Much remains to be revealed about the precise circumstances in which 15,841 positive Covid-19 test results were temporarily lost. The technical explanation being reported on Monday – that an Excel file maximum was reached, leading to excess data being dropped between a lab and Public Health England – is not the whole story. As well as what caused the error, there is much to learn about its effects. This includes the locations of around 48,000 close contacts of the infected people, who were not contacted by the test-and-trace system because it did not have their details. On Monday the health secretary, Matt Hancock, told the House of Commons that 49% of those tested had still not been reached by contact tracers.
How many people will be infected by the virus who might otherwise have escaped it, and how ill they will become as a result, remains to be seen. As the backlog is cleared, some people will surely be angry to learn that they were not warned of the risk to themselves, and others, in a timely way. If the affected areas turn out to be among those already facing the highest rates of illness and most severe pandemic-linked economic problems, as is widely expected, then council, school and business leaders will be justifiably furious.
Keir Starmer, the Labour leader, is right to demand that hospital and university labs should now be given a bigger role in testing, and that contact tracing should be overseen by local public-health teams. The centralised, outsourced system set up by ministers has not performed well. Labour’s call for the government to be more open with the public, with regard to the criteria for local restrictions, chimes with arguments in favour of transparency made by this newspaper. But important as such proposals are, and worrying as the shortcomings of test and trace continue to be, it is worth taking a step back to reflect on the bigger picture.
Geographical variations make an overview difficult. Unlike in France, Spain and Italy, the first wave of Covid-19 infections was spread relatively evenly across the UK. That situation has now altered. While the rate of infection remains low in the south of England, parts of the north-west and north-east have been hit hard by a combination of rising case numbers and the social and economic harm caused by local rules, including an instruction not to socialise with members of other households indoors. With a government support package for Hartlepool, Merseyside, Middlesbrough and Warrington limited to £7m across all four areas, local leaders are rightly alarmed. Meanwhile, as ministers scramble to repair the damage caused by this latest mistake, the target of 500,000 tests a day by the end of the month looks out of reach. (The current maximum is 310,000.)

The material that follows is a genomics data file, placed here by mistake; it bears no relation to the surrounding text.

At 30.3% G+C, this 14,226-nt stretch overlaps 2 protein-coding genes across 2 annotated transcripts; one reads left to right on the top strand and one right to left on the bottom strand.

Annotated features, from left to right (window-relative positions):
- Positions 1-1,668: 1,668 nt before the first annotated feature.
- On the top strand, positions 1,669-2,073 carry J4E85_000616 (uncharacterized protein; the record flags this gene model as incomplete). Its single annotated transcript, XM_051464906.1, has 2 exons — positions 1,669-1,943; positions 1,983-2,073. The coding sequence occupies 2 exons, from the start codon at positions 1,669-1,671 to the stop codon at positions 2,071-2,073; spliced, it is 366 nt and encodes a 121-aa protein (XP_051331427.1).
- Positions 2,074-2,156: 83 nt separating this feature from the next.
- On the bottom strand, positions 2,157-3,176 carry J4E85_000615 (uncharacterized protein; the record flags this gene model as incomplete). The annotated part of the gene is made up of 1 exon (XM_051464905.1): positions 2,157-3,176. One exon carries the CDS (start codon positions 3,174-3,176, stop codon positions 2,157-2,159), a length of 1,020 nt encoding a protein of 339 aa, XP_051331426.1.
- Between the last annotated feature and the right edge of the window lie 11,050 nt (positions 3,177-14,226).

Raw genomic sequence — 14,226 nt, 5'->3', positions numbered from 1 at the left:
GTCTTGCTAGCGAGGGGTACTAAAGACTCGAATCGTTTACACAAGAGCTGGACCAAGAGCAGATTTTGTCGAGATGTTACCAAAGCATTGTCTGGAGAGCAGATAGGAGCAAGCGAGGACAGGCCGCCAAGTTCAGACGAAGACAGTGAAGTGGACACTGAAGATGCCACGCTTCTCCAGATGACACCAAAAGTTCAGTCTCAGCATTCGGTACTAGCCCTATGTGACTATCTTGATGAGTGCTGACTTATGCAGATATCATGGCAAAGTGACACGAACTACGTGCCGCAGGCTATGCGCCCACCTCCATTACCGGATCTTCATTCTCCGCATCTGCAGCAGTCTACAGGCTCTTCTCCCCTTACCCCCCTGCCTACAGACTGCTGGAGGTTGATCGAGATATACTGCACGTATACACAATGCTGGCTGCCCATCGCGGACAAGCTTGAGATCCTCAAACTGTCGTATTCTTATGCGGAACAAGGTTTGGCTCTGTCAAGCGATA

Jumping to conclusions about the underlying reasons for this data collection failure would be unwise. But human and technical errors have contexts. It is not possible to say conclusively that the decision to abolish Public Health England in the middle of the pandemic and put the Conservative peer, Dido Harding, in charge of a replacement body, the National Institute for Health Protection, was a factor in last week’s mix-up. But it is reasonable to suggest that it might have been.
Covid-19 has placed enormous demands on public services and authorities of all kinds, as well as on people and businesses. Yet rather than focusing efforts on boosting capacity within existing organisations, such as councils and NHS hospital labs, ministers have systematically favoured new arrangements with private-sector partners. With positive tests now running at 12,000 a day, up from 1,000-1,500 a month ago, and the former health secretary, Jeremy Hunt, arguing along with Labour for an enlarged role for local authorities, it is essential that ministers are held to account for their decisions. For a government that boasts of a special interest in data science, last week’s lapse is all the more grave.